JULY 21, 1930

The Veterans Bureau becomes a federal administration

President Herbert Hoover makes the Veterans Bureau a federal administration. Hoover signed Executive Order 5398, elevating the Veterans Bureau to “consolidate and coordinate government activities affecting war Veterans.” U.S. Army Brigadier General Frank Hines, who had directed the Veterans Bureau for seven years, became the first VA administrator.

American armored and infantry forces pass through the battered town of Coutances, France, in the new offensive against the Nazis. Photo courtesy of the U.S. National Archives.

JULY 25, 1944

The U.S. First Army launches Operation Cobra

During the Normandy campaign of World War II, Lieutenant General Omar Bradley launched an offensive seven weeks after the D-Day landings. The intention was to take advantage of the Germans distracted by British and Canadian attacks around Caen, France in Operation Goodwood. It was impossible for the Germans to form successive lines of defense, and the Normandy front soon collapsed.  

National Archives and Records Administration| Public Domain
Members of the 223rd Inf Regt, 40th US Inf Division, listen to the announcement of the signing of the truce in their bunker on the Heartbreak Ridge, Korea. 7/27/1953.

JULY 27

National Korean War Veterans Armistice Day

The Korean War ended with the armistice signing in 1953. For three brutal years, the U.N. — principally the United States, fought bravely to stop the spread of communism on the Korean Peninsula. The armistice created the Korean Demilitarized Zone (DMZ) to separate North and South Korea and allowed for the return of prisoners. In honor of the millions who served, the Korean War Veterans Memorial was dedicated on July 27, 1995, in Washington, D.C. “Freedom is not free,” is inscribed in the memorial display.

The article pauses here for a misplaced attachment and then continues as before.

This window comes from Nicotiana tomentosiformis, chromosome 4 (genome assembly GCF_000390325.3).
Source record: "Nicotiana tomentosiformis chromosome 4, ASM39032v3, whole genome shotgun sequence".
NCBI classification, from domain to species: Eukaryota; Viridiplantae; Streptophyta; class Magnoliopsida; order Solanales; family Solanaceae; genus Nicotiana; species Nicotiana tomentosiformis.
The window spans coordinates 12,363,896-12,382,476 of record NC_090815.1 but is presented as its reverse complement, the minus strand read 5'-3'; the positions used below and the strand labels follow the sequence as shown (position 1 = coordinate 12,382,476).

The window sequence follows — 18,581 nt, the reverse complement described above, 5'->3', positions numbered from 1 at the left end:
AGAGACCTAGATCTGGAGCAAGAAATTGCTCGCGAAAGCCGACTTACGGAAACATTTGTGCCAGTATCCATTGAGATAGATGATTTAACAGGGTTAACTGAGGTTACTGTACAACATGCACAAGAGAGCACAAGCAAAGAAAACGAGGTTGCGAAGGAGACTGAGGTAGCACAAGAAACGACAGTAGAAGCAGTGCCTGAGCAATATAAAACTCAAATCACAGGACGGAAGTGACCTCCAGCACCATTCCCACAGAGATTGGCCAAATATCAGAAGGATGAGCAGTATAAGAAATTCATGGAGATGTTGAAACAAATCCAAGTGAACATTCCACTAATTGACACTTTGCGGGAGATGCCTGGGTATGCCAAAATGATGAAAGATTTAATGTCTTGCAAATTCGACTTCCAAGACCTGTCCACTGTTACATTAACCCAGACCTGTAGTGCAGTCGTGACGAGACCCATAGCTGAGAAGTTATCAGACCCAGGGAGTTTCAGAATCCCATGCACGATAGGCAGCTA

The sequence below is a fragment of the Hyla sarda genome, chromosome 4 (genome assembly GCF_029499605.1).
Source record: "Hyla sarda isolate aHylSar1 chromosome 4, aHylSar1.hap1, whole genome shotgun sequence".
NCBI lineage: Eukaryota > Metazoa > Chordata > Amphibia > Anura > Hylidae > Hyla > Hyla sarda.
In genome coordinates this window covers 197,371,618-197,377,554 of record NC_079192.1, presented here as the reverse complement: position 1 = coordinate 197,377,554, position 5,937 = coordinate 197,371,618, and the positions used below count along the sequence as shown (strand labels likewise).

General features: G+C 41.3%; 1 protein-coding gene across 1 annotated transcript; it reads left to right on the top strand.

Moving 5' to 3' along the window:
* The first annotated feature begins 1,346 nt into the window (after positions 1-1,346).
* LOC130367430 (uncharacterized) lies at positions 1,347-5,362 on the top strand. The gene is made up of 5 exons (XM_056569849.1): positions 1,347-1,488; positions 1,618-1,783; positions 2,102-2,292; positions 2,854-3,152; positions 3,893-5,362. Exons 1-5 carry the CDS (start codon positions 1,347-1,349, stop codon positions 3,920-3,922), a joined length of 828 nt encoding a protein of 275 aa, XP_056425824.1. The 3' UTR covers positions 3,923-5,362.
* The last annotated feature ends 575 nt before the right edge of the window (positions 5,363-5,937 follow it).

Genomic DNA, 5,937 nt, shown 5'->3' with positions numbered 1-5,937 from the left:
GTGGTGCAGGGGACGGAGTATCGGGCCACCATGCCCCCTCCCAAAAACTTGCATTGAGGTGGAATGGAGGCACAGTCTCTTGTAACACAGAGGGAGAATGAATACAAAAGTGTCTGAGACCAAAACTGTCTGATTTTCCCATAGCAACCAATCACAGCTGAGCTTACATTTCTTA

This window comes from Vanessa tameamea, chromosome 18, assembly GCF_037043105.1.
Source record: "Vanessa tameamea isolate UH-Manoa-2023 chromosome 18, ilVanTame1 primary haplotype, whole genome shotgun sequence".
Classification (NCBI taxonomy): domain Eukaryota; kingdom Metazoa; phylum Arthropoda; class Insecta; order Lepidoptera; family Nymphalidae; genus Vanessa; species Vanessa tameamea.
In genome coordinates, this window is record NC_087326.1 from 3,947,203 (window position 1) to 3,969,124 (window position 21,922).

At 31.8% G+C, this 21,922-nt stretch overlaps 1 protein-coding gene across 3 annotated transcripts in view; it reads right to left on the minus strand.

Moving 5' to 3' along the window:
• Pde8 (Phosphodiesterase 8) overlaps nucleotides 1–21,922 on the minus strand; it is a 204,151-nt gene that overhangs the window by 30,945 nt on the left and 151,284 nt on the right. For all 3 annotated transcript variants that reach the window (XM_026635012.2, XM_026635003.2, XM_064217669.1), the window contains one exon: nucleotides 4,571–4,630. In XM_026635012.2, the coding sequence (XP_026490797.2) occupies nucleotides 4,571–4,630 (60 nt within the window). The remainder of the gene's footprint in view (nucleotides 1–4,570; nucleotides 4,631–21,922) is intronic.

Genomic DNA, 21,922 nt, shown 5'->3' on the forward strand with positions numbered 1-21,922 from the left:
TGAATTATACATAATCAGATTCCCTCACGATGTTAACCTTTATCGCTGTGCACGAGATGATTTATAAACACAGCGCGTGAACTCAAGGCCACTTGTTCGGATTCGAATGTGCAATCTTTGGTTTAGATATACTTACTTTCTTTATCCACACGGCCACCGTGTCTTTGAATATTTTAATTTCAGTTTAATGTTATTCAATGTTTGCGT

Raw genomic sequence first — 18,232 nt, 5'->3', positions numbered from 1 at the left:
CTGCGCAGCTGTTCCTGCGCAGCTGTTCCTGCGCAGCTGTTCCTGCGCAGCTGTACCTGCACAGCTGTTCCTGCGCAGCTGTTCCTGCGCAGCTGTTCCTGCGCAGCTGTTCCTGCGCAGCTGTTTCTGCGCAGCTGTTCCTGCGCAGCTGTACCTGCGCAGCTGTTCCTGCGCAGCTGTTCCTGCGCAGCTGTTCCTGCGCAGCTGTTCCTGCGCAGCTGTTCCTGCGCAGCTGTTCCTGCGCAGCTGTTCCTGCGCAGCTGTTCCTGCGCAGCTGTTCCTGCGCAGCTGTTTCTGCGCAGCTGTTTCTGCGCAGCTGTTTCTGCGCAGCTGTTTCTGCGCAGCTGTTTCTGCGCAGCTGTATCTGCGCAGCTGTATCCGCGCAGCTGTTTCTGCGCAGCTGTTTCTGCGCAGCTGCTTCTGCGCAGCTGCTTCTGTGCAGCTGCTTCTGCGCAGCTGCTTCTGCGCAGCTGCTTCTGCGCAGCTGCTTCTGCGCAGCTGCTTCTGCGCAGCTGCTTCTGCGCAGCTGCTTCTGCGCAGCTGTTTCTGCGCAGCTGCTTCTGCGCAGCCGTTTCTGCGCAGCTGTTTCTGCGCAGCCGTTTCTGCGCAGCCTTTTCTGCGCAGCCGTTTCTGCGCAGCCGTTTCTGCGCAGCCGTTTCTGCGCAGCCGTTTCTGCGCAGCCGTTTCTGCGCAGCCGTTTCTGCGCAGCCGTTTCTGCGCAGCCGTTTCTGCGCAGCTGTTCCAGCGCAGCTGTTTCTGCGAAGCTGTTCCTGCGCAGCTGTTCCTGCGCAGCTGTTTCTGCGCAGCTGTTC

Buffalo Soldiers were among the first rangers in what became the National Park Service. Photo courtesy of the National Park Service, Harpers Ferry Center for Media Service.

JULY 28

National Buffalo Soldiers Day

This date memorializes the action taken by Congress on July 28, 1866, to establish the 9th and 10th Cavalry Regiments, and the 38th, 39th, 40th and 41st Infantry Regiments. The 9th and 10th Cavalry Regiments played an instrumental role in the Indian Wars, protection of national parks and the safe transport of settlers through the Western frontier. Over 180,000 Buffalo Soldiers served in the Army up to the integration of the Armed Forces. Today, we honor and remember the soldiers of the first peacetime, all-black regiments in the U.S. Army.

Students of the U.S. Army chaplain school, Fort Benjamin Harrison, Indiana in dress formation. Photo courtesy of the Library of Congress.

JULY 29, 1775

U.S. Army Chaplain Corps celebrates its 247th anniversary

One of the oldest and smallest branches of the Army, the Continental Congress authorized one chaplain for each regiment of the Continental Army. Our nation’s Army Chaplain Corps helps build spiritual readiness to deploy, fight and win our nation’s wars.

PATUXENT RIVER, Maryland (March 3, 2017) – An undated photo from the personal collection of Alice Virginia Benzie, a Women Accepted for Volunteer Emergency Service (WAVES) Sailor stationed at NAS Patuxent River in the 1940’s, shows WAVES standing in formation at NAS Patuxent River outside the hangars. By the time recruiting ended in 1945, the WAVES boasted a force of 86,000 enlisted and more than 8,000 female officers — around 2.5 percent of the Navy;s total strength at the time.

JULY 30, 1942

WAVES is created during WWII

WAVES (Women Accepted for Volunteer Emergency Service) is created during World War II. President Franklin D. Roosevelt signed the Navy Women’s Reserve Act into law authorizing the U.S. Navy to accept women into the Naval Reserve as commissioned officers and at the enlisted level, effective for the duration of World War II. More than 100,000 WAVES served in a wide variety of capacities ranging from performing essential clerical duties to serving as instructors for male pilots-in-training. The first commander of WAVES was Mildred McAfee, president of Wellesley College. Another notable member of WAVES was Grace Hopper who later attained the rank of rear admiral.